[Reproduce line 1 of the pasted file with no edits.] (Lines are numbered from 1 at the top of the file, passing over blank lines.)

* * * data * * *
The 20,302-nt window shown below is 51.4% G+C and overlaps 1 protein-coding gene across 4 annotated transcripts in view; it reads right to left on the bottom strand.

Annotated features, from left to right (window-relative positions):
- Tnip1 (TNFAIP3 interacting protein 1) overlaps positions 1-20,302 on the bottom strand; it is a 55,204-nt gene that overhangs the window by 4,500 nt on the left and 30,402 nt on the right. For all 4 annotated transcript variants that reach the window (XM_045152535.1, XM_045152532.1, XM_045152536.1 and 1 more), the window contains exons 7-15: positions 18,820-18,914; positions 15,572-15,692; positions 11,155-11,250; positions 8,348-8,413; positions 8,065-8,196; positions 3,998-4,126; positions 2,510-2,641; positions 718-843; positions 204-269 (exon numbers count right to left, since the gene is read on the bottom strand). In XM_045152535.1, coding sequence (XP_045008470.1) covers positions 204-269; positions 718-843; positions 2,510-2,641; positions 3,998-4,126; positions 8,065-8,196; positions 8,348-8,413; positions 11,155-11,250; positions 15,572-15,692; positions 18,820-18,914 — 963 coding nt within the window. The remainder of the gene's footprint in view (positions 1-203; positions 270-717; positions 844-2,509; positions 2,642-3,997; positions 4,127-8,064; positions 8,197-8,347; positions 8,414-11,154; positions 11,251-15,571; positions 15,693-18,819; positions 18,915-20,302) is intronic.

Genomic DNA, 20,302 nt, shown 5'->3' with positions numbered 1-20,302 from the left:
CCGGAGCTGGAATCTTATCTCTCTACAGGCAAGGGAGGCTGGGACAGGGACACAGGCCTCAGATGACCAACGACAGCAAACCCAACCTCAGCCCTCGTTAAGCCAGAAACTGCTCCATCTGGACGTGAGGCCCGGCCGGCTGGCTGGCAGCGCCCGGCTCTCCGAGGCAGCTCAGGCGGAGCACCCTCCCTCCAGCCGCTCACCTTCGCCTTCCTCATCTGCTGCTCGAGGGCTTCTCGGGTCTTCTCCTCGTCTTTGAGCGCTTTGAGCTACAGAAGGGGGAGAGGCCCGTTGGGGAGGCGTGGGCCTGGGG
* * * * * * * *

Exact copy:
The 20,302-nt window shown below is 51.4% G+C and overlaps 1 protein-coding gene across 4 annotated transcripts in view; it reads right to left on the bottom strand.